Building Interactive HTML Maps with R and Alteryx


map

a static screenshot – the end result is interactive

First a big thanks to Alteryx CTO Ned Harding for his recent posts on dynamic HTML rendering (here and here) and Scott Chamberlain from http://ropensci.org for his recent post (here) who have both really done the hard work in pulling together the technicalities for what follows. I’ve just merged the two ideas.

Firstly let’s start at the end, what are we producing? Well in essence we’re going to be building the ability to embed maps like this in your Alteryx HTML reports showing your polygon data. In doing so we’re going to be using R, not in the traditional way for number crunching, but using some of the packages that exist for doing all sorts of other cool stuff (this is the great thing about R, lots of people are building all sorts of crazy stuff for it).

If you want to cut to the chase and get going then first there’s a few steps you’ll need to follow first to set things up:

1.Install some packages for R that we’ll need, by far the easiest way to do this is via R itself, so boot up R (you’ll find it in your Program Files menu assuming you’ve installed it via the Alteryx Help menu). On Windows 7 don’t forget to run this using Administrator rights so you can install packages. Now run this code in the console:

install.packages(“devtools”)
library(devtools)
install_github(“rgbif”, “ropensci”, ref=”newapi”)
install.packages(“RCurl”)

You will have to select a mirror (i.e. where you want to download from – choose somewhere nearby) and then it will install what you need.

2. Set up a github account at https://github.com/. Make a note of your username (case-sensitive) and password. Github is a site where developers can share and collaborate on projects but we want to use some of its features to host our map.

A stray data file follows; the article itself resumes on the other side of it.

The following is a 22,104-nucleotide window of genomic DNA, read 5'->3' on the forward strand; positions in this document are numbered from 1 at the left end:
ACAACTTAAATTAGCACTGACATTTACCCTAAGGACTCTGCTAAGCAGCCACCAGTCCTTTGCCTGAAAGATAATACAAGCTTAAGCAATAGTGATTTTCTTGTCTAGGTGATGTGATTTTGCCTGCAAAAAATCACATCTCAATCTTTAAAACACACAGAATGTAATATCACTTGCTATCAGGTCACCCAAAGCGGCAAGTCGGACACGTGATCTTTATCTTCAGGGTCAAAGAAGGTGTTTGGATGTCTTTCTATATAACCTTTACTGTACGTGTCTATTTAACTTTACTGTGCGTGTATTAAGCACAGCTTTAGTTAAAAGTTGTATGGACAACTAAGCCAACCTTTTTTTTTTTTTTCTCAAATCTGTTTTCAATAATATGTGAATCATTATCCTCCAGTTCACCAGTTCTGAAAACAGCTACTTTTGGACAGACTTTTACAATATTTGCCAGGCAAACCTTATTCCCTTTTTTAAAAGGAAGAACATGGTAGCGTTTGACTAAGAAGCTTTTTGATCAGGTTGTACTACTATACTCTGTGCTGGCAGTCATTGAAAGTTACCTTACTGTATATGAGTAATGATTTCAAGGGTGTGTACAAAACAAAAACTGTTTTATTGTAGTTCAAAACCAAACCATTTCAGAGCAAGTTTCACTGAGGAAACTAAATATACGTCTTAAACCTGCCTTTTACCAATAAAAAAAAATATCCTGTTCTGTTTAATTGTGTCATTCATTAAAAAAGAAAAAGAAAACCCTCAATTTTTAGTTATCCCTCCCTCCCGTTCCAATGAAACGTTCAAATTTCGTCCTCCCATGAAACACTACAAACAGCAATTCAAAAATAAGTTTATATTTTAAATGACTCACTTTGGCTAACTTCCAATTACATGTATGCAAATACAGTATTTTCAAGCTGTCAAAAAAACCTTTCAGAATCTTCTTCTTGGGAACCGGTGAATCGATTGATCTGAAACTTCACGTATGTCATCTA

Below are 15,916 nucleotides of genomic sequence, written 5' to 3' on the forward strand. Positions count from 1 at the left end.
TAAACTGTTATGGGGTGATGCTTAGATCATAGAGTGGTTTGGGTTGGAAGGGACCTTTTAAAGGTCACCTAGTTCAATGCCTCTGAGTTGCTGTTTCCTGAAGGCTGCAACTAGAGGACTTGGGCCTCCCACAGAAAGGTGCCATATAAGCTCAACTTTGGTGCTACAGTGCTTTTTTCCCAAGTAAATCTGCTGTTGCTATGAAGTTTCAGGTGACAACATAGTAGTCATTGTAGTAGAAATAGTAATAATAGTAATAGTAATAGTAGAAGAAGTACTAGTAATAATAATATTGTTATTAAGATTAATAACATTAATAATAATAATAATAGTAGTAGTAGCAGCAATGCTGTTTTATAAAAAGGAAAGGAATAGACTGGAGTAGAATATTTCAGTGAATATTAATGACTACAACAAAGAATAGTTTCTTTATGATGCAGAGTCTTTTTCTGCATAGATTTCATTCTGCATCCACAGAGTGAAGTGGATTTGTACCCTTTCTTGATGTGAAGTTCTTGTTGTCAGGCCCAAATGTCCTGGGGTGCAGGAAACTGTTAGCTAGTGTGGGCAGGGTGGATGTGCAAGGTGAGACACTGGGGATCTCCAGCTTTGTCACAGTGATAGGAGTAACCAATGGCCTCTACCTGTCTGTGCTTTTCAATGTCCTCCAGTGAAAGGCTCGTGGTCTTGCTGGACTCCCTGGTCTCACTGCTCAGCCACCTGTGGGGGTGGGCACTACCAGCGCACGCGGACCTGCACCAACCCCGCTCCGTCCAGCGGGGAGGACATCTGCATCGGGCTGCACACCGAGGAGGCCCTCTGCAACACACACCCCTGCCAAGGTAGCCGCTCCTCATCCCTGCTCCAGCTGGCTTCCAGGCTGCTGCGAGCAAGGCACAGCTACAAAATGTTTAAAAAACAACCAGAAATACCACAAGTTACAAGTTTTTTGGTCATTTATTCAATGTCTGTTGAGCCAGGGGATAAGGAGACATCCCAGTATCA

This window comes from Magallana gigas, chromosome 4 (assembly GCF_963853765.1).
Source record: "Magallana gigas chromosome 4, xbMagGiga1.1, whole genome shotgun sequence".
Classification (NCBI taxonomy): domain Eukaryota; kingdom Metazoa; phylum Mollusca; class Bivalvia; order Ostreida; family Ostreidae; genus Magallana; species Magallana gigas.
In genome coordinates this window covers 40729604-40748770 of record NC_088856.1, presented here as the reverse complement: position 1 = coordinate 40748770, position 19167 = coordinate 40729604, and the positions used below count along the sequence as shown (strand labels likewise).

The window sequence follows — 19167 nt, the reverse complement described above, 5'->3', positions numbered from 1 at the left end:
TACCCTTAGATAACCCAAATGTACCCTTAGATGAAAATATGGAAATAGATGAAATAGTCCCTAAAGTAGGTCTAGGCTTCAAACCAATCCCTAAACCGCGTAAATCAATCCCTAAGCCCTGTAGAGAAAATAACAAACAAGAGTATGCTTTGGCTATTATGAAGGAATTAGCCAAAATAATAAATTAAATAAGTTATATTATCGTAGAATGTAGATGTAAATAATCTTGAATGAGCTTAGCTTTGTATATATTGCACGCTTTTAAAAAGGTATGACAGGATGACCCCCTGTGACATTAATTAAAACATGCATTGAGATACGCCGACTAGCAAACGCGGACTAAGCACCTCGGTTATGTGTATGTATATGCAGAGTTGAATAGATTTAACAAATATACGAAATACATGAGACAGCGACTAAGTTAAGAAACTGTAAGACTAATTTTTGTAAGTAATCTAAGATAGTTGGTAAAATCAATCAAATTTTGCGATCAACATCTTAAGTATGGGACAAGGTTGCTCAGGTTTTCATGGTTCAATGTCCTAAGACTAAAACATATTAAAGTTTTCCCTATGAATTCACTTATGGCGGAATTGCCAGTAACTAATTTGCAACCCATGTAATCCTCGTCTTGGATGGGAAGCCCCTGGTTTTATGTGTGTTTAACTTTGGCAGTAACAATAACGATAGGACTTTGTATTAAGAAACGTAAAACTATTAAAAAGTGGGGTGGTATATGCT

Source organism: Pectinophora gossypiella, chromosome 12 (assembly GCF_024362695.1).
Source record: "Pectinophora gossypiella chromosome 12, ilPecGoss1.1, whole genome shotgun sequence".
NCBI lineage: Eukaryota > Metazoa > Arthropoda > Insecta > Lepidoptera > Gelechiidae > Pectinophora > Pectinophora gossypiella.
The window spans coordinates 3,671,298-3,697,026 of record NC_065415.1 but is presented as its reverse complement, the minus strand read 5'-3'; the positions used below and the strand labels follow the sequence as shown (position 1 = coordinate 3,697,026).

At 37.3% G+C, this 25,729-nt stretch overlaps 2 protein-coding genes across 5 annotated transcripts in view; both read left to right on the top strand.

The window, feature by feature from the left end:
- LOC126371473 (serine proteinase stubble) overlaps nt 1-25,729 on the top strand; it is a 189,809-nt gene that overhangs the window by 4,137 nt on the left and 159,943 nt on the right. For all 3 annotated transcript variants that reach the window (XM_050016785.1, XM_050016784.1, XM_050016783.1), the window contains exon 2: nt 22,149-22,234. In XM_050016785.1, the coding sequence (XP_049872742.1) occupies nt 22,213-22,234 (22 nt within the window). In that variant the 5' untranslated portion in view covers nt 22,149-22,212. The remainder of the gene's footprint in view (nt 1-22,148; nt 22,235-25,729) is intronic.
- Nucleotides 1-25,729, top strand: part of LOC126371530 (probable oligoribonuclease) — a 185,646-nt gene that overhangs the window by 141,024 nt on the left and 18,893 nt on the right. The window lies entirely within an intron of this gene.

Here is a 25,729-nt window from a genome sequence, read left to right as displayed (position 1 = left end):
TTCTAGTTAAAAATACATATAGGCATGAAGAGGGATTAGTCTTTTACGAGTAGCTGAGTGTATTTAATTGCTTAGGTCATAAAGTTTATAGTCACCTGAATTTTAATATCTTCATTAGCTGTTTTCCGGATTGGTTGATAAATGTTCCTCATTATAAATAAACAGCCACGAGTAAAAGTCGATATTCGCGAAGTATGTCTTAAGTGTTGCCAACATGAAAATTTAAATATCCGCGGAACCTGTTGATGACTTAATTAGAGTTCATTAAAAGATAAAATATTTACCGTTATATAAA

3. Tell R about your GitHub account. Open the file C:\Program Files\Alteryx\R-3.0.1\etc\Rprofile.site (or similar depending on your install) in Notepad.

Now add two lines at the bottom:

options(github.username = “<github username>”)

options(github.password = “<github password>”)

Replacing <github username> and <github password> with your details from Step 2.

4. (optional – do you feel lucky Punk?) While you’re in R now might be is a good time to test whether you’ve set everything up correctly. You can do this by following the instructions under Make a Map at http://ropensci.org/blog/2013/10/23/style-geojson-polygon/

Now you’ve done that why not download my example module and have a play using the macro in it (remember to change the questions in the macro to your own details), add your own input shape files and create your reports. Note: We’re uploading the data to the internet – so make sure there’s nothing sensitive you wouldn’t want to share, also anything big probably won’t display so either generalise (that Generalise tool you never used? Now’s the time!) or pick a smaller data set.

Any problems let me know @ChrisLuv on twitter or via comments below.

Technicalities

Well the R packages do a lot of the work for us, I’ve just more or less copied the code from Scott’s example into the R tool in Alteryx and written the results back into the Alteryx data stream but there’s some things to be aware of:

  • I’ve used the “Block until Done trick” mentioned by Ned in one of his recent posts to ensure I write out a temporary shp file before it’s used in R. Lesson: read Ned’s blog, he’s a genius.
  • I could have output to geojson using Alteryx – but after a little while trying it became obvious the R method was better, the R function to export to geojson is probably a bit less limiting than Alteryx’s.
  • I can’t be sure what the field name is coming out of Alteryx (it’s named after the new gist id in Github), so I’ve just renamed it using a simple union tool “trick”. The dynamic rename tool would have been equally as good.
  • Once I’ve built up the HTML for embedding the map I’ve used Ned’s recent macro for dynamically building passthrough HTML.
  • I’ve used some actions to ensure other users can use the macro as is.

So there it is, hopefully it works. As ever it’s been thrown together and hardly tested so it’s certainly not fit for production use. Hopefully it presents a few more ideas for dynamic HTML and the options that R opens up outside traditional analysis.

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